Storm Mountain, Eye of the Storm
Canada, Alberta, Canadian Rockies
After much discussion over Thanksgiving dinner at Jim Elzinga’s house (and some primo beta from Ian Welsted), Maarten van Haeren and I walked to Upper Twin Lake on October 16 to have a look at an unclimbed line on the lower north face of Storm Mountain. Conditions seemed really good: shin-deep snow and a light freeze overnight at 2,000m. Plus, our friends Max and Paul had made an attempt on the line two days prior, and there was a track straight to the base of this unclimbed route! You don’t get that every day.
Maarten led us up two fantastic pitches of ice (WI3–5), complete with a mixed finish (M6). Above was a beautiful thin runnel of ice, steep but with good stems, what dreams are made of. We were fired up.
I continued past steps of WI3 ice and deep snow, slogging to the base of a hanging ice pitch, the most distinct feature from the base. It ended up being a fantastic pitch of M5+ on quartzite into 30m of WI3—a 70m rope stretcher.
Maarten took over again, leading through blocky terrain to the upper snow band and the land of steep, long dihedrals. We hemmed and hawed, wondering about the time commitment of the terrain above. A classy “traverse” to the ridgeline was proposed, but after a bit of encouragement, Maarten stepped up for two pitches of incredible corner climbing. The left wall was polished slab interspersed with perfect edges and ledges, and the right wall gave good gear and hooks. The position and exposure were phenomenal.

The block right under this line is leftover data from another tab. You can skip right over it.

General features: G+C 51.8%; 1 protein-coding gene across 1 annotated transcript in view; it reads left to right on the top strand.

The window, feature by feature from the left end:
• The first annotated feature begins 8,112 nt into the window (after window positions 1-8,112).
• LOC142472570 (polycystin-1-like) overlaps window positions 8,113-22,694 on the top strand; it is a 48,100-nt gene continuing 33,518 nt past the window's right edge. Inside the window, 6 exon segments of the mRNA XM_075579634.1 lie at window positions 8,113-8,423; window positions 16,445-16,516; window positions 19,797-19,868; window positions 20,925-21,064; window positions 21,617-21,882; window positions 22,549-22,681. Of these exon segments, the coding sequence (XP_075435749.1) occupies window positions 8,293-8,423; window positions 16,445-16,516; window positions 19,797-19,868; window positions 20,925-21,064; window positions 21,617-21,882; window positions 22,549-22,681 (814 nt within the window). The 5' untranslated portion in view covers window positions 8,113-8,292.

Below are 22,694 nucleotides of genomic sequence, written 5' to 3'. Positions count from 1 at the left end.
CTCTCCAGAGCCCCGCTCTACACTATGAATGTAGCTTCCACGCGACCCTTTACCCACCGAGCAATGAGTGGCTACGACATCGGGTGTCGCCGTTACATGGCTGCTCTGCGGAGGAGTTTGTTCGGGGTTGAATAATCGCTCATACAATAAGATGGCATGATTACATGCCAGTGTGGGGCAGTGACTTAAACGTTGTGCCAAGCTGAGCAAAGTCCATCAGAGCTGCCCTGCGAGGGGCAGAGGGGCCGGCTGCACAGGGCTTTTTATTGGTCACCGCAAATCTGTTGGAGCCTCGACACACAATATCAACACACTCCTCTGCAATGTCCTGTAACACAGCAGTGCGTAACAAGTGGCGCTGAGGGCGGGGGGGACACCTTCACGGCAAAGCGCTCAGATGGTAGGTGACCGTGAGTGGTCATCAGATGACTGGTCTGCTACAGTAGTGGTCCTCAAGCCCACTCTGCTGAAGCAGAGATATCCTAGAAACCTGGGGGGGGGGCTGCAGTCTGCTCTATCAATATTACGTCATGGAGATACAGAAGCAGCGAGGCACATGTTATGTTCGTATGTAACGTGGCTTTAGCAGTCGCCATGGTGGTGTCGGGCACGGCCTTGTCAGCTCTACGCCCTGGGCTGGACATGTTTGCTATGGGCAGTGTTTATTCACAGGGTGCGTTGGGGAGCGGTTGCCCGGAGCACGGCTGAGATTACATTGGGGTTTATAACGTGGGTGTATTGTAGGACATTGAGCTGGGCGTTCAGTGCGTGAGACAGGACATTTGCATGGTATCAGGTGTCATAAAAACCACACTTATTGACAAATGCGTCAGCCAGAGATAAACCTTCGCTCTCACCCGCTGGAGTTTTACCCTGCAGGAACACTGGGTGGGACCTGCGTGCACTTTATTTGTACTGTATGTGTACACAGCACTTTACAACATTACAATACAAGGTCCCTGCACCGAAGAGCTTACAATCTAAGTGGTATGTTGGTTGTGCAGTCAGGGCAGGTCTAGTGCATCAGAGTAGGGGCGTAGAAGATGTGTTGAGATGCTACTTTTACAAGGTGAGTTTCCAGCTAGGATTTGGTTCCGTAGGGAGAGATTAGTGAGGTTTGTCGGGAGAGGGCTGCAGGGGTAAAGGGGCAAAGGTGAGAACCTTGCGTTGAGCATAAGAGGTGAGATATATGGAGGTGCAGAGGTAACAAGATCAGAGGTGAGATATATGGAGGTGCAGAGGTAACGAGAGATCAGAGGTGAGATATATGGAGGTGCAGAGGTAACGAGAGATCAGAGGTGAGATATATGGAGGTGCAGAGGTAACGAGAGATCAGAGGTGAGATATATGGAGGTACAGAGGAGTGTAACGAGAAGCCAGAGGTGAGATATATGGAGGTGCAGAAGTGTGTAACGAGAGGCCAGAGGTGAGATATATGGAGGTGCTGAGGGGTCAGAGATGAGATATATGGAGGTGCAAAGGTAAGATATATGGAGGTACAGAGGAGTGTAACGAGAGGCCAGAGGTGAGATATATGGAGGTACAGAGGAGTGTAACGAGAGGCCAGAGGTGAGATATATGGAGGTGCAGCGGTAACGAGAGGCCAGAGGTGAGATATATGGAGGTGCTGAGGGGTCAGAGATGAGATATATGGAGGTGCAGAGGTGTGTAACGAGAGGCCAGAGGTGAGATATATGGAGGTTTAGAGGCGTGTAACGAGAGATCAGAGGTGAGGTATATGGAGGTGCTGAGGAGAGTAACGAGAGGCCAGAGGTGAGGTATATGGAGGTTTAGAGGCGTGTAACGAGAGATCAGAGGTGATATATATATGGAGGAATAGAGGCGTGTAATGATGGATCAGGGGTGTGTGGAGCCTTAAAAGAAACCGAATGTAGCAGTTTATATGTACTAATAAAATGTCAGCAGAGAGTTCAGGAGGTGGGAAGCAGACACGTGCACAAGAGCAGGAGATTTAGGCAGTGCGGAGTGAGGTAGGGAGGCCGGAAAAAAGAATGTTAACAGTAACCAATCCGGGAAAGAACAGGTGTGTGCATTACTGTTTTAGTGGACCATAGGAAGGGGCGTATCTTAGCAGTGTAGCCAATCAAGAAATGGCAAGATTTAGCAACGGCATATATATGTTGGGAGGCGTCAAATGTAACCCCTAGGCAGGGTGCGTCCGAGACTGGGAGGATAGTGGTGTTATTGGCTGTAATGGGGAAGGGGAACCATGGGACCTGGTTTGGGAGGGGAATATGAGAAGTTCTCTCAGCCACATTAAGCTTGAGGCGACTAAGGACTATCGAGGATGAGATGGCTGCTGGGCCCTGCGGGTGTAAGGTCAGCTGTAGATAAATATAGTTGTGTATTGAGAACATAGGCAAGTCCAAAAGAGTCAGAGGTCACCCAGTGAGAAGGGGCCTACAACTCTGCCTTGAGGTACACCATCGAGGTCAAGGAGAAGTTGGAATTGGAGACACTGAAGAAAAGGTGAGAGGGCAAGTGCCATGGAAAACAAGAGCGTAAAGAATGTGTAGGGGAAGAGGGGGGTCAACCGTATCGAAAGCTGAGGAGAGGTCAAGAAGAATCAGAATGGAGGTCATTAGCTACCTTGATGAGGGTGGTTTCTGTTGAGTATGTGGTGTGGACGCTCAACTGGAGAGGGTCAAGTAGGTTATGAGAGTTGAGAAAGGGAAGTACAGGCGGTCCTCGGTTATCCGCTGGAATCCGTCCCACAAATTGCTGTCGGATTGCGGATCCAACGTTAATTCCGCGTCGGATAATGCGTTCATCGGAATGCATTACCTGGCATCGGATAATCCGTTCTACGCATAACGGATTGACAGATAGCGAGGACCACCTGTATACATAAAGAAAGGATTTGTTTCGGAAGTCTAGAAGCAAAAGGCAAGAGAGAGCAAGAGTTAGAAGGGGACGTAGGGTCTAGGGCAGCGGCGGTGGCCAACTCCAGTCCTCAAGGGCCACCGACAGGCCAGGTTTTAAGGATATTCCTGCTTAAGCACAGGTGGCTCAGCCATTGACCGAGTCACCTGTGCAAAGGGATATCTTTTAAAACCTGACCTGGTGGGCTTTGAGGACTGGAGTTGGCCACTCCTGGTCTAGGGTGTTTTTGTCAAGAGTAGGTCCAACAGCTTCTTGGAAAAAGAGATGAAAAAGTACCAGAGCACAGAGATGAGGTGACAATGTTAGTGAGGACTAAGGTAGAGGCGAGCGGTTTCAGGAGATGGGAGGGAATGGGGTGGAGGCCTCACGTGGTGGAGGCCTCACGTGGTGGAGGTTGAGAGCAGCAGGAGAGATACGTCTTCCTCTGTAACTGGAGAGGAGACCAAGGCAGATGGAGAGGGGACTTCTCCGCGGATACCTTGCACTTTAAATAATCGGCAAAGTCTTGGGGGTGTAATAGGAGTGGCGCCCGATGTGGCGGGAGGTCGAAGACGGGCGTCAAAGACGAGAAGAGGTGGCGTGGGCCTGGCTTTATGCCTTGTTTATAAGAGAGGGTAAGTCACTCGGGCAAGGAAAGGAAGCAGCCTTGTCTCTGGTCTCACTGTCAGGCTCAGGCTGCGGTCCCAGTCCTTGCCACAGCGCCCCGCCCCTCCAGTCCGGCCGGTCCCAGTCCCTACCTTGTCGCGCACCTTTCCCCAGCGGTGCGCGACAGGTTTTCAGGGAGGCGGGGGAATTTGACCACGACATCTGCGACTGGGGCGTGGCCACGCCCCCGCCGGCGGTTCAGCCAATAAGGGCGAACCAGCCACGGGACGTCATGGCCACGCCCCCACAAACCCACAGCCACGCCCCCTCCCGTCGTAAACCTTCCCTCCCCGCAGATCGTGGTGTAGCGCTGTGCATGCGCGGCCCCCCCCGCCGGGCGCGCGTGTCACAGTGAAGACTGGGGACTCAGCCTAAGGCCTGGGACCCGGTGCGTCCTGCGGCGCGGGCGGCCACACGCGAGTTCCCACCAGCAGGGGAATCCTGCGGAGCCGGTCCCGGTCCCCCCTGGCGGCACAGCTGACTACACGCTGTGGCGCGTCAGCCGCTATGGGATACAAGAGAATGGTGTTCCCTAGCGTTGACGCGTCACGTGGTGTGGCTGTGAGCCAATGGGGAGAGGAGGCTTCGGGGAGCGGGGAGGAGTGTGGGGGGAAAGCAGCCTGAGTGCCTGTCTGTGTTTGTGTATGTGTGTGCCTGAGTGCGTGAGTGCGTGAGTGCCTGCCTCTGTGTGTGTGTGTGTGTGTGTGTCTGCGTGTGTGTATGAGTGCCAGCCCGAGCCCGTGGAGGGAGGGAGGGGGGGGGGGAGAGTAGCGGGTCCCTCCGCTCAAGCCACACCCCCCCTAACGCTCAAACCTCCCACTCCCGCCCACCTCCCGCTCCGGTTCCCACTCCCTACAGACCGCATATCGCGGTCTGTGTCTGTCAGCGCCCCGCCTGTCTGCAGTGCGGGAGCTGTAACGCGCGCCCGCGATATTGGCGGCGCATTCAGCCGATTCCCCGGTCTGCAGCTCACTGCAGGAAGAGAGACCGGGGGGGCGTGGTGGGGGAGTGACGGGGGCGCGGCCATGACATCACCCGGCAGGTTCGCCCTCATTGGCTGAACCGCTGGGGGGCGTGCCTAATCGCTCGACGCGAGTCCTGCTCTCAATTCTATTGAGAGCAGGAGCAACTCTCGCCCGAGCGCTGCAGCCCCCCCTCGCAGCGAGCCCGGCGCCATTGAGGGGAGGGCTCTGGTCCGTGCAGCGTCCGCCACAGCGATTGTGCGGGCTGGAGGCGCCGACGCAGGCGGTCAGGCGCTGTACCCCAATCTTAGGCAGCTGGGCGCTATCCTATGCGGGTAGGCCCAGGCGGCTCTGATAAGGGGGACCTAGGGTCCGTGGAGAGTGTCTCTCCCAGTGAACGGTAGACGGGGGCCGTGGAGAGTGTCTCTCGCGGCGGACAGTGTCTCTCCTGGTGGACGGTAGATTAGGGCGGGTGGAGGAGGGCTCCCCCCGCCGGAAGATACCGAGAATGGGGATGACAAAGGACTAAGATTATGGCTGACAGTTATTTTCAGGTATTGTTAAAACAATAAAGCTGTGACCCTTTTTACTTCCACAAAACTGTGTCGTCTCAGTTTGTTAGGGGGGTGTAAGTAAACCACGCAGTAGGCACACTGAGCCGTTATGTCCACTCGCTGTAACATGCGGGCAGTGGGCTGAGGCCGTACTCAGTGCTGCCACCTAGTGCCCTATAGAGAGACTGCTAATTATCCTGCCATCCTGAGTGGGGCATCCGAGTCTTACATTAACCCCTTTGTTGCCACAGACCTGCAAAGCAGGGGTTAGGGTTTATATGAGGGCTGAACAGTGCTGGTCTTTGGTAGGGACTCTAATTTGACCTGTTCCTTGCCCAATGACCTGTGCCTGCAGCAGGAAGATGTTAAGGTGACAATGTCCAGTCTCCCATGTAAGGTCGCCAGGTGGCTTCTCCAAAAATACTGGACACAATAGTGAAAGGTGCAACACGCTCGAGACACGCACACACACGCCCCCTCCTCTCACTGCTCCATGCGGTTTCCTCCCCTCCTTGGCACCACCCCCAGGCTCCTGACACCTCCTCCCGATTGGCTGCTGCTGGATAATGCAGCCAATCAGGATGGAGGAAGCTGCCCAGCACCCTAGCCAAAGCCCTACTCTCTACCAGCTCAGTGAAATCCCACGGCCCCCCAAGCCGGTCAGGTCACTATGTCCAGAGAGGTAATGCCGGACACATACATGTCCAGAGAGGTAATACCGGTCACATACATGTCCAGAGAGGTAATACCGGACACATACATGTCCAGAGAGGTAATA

I went back to the front, leading two 70m pitches of moderate mixed up to the ridge. There was no longer any thought of the summit as darkness crept in, wind picked up, and snow started to fall. Plus, the east ridge heading up above us didn’t look enticing and would have definitely been a change of style from the 700m of new steep terrain we had just climbed. We marched down to Lower Twin Lake, making one rappel off the ridge and unfortunately getting lost and cliffed out above the lake. Our GPS again came to the rescue.
After 16-ish hours on the move, we reached our campsite and Maarten, being the gentleman that he is, prepared two freeze-dried meals and saved me from a Snickers dinner. We drifted off into the night and woke under a blanket of fresh snow and a soaking wet tent. We were back to Canmore by noon. With bad weather on either side of our ascent, the eye of the storm had delivered: Eye of the Storm (700m, M6 WI5).
– Ethan Berman, Canada